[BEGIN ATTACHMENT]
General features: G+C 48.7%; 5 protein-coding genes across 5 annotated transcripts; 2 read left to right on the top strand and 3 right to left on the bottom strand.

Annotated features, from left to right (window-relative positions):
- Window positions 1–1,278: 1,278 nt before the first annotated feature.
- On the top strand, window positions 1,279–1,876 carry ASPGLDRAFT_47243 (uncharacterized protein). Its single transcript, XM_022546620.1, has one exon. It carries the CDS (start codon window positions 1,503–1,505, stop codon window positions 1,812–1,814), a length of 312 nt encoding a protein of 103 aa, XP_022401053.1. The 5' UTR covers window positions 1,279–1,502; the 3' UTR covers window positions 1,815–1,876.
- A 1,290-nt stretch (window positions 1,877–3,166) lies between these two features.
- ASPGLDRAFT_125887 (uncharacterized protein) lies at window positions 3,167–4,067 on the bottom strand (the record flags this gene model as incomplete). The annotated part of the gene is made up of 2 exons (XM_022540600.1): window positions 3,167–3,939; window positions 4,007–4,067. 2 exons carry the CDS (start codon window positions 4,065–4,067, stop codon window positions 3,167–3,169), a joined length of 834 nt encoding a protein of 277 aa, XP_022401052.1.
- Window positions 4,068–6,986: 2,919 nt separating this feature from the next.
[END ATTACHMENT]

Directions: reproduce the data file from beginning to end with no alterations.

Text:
General features: G+C 48.7%; 5 protein-coding genes across 5 annotated transcripts; 2 read left to right on the top strand and 3 right to left on the bottom strand.

Annotated features, from left to right (window-relative positions):
- Window positions 1–1,278: 1,278 nt before the first annotated feature.
- On the top strand, window positions 1,279–1,876 carry ASPGLDRAFT_47243 (uncharacterized protein). Its single transcript, XM_022546620.1, has one exon. It carries the CDS (start codon window positions 1,503–1,505, stop codon window positions 1,812–1,814), a length of 312 nt encoding a protein of 103 aa, XP_022401053.1. The 5' UTR covers window positions 1,279–1,502; the 3' UTR covers window positions 1,815–1,876.
- A 1,290-nt stretch (window positions 1,877–3,166) lies between these two features.
- ASPGLDRAFT_125887 (uncharacterized protein) lies at window positions 3,167–4,067 on the bottom strand (the record flags this gene model as incomplete). The annotated part of the gene is made up of 2 exons (XM_022540600.1): window positions 3,167–3,939; window positions 4,007–4,067. 2 exons carry the CDS (start codon window positions 4,065–4,067, stop codon window positions 3,167–3,169), a joined length of 834 nt encoding a protein of 277 aa, XP_022401052.1.
- Window positions 4,068–6,986: 2,919 nt separating this feature from the next.